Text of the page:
You don't have a good car. You're trying to cater to someone's insecurities and the smart people understand that really well. This does not work on them, because they're not dumb.

🔊 Michael: Yeah. This gets into a little bit of how the brain works. For example, the prefrontal cortex is a filter to hypnosis and to persuasion, and to persuasive copy.

When talking about the intellect and intellectual people, smart people typically have more activity in the prefrontal cortex, meaning more of a filter, a boundary with marketing in general.


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@jazzy1022 I 100% percent agree when the tactics are completely dishonest, and  straight up FRAUD.  Fraud is not a business, marketing, or advertising tactic. It’s criminal, and businesses should be held accountable. And @machla yeah, tricking customers will backfire because the business out the gate isn’t credible, and will be labeled as a scammy company.

Catchy title. Trickery in marketing is a bit of a fine line, right?  Because let’s say you’re starting a new business, but you know nothing about marketing and how to bring in sales.  When you surf the web for answers, it’s a lot of articles about the top “tricks” in marketing, digital marketing tricks, psychological marketing tricks and so on.  The articles themselves can be a bit of a trick as a lot of times they attempt to sale a course.  I agree that if you have a good product that the end user needs, you don’t need to use any tricks to sale.

Really great way to pull back the veil on influencer marketing. It can be pretty disgusting when you know the tactics used, and see them implemented where most people have no idea!

Working in the media and in marketing, I've seen these tactics many times. Knowingly promising more than you can deliver to your clients...it usually backfires. Depending on the industry that you work in, there are always some forms of accountability and ways of tracking our products' actual performance. There could be some circumstances where the product fails; but if you know from the beginning that your product is offering more than you can deliver...not only is that dishonest. It is considered FRAUD. You could be sued and even brought up on charges.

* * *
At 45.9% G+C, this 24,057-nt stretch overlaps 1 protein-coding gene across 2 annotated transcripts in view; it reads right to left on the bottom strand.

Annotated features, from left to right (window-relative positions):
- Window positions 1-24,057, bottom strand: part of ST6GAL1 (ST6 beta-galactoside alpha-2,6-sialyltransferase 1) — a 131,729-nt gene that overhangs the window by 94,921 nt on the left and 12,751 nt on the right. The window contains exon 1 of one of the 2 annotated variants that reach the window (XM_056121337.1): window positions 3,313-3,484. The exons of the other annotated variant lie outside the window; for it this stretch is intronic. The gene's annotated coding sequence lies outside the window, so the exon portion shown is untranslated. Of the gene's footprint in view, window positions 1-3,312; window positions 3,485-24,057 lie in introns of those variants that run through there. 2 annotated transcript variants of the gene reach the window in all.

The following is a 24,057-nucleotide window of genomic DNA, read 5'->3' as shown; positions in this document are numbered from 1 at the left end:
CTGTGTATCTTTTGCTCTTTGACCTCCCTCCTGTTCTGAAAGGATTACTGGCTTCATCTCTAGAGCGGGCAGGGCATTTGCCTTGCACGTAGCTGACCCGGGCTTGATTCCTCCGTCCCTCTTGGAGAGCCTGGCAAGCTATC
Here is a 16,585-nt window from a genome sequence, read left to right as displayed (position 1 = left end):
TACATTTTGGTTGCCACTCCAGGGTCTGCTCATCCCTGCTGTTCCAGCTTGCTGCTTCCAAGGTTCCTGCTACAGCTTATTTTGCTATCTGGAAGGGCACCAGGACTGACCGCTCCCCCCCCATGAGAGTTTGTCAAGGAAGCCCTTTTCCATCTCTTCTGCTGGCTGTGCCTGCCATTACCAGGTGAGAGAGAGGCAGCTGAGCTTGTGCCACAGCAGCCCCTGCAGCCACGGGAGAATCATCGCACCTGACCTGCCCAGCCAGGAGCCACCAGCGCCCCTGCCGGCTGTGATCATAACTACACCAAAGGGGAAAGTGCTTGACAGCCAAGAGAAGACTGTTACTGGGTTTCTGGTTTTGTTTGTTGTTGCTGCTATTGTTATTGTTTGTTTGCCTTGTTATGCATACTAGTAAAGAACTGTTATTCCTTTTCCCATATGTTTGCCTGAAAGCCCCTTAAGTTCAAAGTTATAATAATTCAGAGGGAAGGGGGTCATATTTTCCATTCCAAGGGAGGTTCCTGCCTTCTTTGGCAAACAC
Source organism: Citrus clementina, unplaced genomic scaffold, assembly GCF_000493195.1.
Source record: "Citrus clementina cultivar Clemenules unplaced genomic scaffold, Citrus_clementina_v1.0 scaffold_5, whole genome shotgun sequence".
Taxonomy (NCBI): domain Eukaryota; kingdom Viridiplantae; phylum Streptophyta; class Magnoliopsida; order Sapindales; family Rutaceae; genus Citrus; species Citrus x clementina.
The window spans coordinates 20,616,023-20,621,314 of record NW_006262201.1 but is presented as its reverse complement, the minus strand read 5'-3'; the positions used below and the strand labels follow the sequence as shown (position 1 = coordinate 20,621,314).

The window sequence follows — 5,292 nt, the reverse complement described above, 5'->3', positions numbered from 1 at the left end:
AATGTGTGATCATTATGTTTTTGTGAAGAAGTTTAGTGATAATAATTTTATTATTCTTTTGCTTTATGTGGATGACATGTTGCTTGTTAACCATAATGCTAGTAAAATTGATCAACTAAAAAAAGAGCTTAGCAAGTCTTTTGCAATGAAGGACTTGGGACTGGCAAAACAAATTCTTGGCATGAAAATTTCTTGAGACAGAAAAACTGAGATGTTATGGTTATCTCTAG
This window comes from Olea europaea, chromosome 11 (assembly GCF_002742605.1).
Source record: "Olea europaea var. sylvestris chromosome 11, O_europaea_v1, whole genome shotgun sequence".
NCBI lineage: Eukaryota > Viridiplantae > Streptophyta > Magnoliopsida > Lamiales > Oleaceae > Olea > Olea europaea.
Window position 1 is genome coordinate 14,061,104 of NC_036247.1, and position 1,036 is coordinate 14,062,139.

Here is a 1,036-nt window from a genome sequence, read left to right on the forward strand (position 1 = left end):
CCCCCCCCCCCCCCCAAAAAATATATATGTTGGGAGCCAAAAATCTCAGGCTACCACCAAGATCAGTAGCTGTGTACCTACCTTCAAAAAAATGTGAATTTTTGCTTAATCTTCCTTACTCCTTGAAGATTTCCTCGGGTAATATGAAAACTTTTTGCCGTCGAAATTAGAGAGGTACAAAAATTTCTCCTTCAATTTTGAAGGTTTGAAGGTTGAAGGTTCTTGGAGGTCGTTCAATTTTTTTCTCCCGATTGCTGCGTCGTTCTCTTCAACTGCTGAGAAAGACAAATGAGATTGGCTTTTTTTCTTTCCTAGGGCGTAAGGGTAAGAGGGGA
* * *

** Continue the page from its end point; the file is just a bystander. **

Tricking customers into buying your products will definitely backfire in the future. Honesty with customers and a great sales pitch is the best way to market. You want to draw people in and be able to I have a successful trustworthy business.

I was very interested in reading this article mainly because the title really drew me in. As a person who recently started a small business a couple years ago one of the things I struggle with is prices. This article really helped me because I don’t want to lure people in by treating them like they’re stupid by saying you know I’m going to have a big sale or liquidation sale. I really want them to know that the things that I create and make are pretty cool and unique and one-of-a-kind and that’s the reason I have my prices the way they are and these are things that will be good quality and some thing that the family would actually benefit from and they would enjoy for years to come because of how I made them. Thanks for giving me some confidence that I’m doing the right thing and treating my customers like family instead of like they’re stupid.